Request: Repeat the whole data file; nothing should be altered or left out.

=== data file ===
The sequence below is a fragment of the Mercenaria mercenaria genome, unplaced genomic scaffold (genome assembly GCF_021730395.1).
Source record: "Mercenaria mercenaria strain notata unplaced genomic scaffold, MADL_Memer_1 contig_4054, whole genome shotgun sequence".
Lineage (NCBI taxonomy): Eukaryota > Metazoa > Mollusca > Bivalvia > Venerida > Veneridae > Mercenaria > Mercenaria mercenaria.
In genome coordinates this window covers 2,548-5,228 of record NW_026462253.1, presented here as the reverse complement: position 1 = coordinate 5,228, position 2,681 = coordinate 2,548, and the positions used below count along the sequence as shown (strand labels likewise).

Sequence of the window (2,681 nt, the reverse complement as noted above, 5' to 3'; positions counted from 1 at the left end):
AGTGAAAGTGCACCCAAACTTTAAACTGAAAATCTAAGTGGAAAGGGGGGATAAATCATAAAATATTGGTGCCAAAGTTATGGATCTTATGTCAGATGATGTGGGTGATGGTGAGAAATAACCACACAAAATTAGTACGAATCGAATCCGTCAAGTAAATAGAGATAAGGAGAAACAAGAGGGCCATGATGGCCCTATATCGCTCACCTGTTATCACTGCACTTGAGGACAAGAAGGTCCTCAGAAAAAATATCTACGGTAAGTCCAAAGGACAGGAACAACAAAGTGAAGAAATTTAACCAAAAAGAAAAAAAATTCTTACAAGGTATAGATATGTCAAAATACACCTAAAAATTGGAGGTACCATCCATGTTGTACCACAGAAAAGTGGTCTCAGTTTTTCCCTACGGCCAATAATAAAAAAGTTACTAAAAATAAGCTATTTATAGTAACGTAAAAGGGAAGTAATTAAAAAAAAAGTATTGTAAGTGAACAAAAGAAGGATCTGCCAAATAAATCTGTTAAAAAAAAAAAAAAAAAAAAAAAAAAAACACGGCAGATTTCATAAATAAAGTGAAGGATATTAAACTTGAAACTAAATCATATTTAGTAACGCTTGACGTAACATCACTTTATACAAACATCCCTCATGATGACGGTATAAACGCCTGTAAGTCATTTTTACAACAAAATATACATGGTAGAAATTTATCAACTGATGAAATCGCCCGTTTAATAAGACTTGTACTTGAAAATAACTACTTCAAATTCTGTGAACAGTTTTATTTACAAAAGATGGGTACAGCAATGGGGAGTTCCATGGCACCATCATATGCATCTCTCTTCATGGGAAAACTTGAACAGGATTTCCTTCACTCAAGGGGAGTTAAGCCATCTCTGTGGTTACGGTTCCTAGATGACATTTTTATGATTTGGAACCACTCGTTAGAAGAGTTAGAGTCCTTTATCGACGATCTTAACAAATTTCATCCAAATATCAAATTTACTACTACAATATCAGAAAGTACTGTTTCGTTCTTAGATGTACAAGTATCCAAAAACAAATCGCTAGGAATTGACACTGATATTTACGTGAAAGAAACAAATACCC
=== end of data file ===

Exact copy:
The sequence below is a fragment of the Mercenaria mercenaria genome, unplaced genomic scaffold (genome assembly GCF_021730395.1).
Source record: "Mercenaria mercenaria strain notata unplaced genomic scaffold, MADL_Memer_1 contig_4054, whole genome shotgun sequence".
Lineage (NCBI taxonomy): Eukaryota > Metazoa > Mollusca > Bivalvia > Venerida > Veneridae > Mercenaria > Mercenaria mercenaria.
In genome coordinates this window covers 2,548-5,228 of record NW_026462253.1, presented here as the reverse complement: position 1 = coordinate 5,228, position 2,681 = coordinate 2,548, and the positions used below count along the sequence as shown (strand labels likewise).

Sequence of the window (2,681 nt, the reverse complement as noted above, 5' to 3'; positions counted from 1 at the left end):
AGTGAAAGTGCACCCAAACTTTAAACTGAAAATCTAAGTGGAAAGGGGGGATAAATCATAAAATATTGGTGCCAAAGTTATGGATCTTATGTCAGATGATGTGGGTGATGGTGAGAAATAACCACACAAAATTAGTACGAATCGAATCCGTCAAGTAAATAGAGATAAGGAGAAACAAGAGGGCCATGATGGCCCTATATCGCTCACCTGTTATCACTGCACTTGAGGACAAGAAGGTCCTCAGAAAAAATATCTACGGTAAGTCCAAAGGACAGGAACAACAAAGTGAAGAAATTTAACCAAAAAGAAAAAAAATTCTTACAAGGTATAGATATGTCAAAATACACCTAAAAATTGGAGGTACCATCCATGTTGTACCACAGAAAAGTGGTCTCAGTTTTTCCCTACGGCCAATAATAAAAAAGTTACTAAAAATAAGCTATTTATAGTAACGTAAAAGGGAAGTAATTAAAAAAAAAGTATTGTAAGTGAACAAAAGAAGGATCTGCCAAATAAATCTGTTAAAAAAAAAAAAAAAAAAAAAAAAAAAACACGGCAGATTTCATAAATAAAGTGAAGGATATTAAACTTGAAACTAAATCATATTTAGTAACGCTTGACGTAACATCACTTTATACAAACATCCCTCATGATGACGGTATAAACGCCTGTAAGTCATTTTTACAACAAAATATACATGGTAGAAATTTATCAACTGATGAAATCGCCCGTTTAATAAGACTTGTACTTGAAAATAACTACTTCAAATTCTGTGAACAGTTTTATTTACAAAAGATGGGTACAGCAATGGGGAGTTCCATGGCACCATCATATGCATCTCTCTTCATGGGAAAACTTGAACAGGATTTCCTTCACTCAAGGGGAGTTAAGCCATCTCTGTGGTTACGGTTCCTAGATGACATTTTTATGATTTGGAACCACTCGTTAGAAGAGTTAGAGTCCTTTATCGACGATCTTAACAAATTTCATCCAAATATCAAATTTACTACTACAATATCAGAAAGTACTGTTTCGTTCTTAGATGTACAAGTATCCAAAAACAAATCGCTAGGAATTGACACTGATATTTACGTGAAAGAAACAAATACCC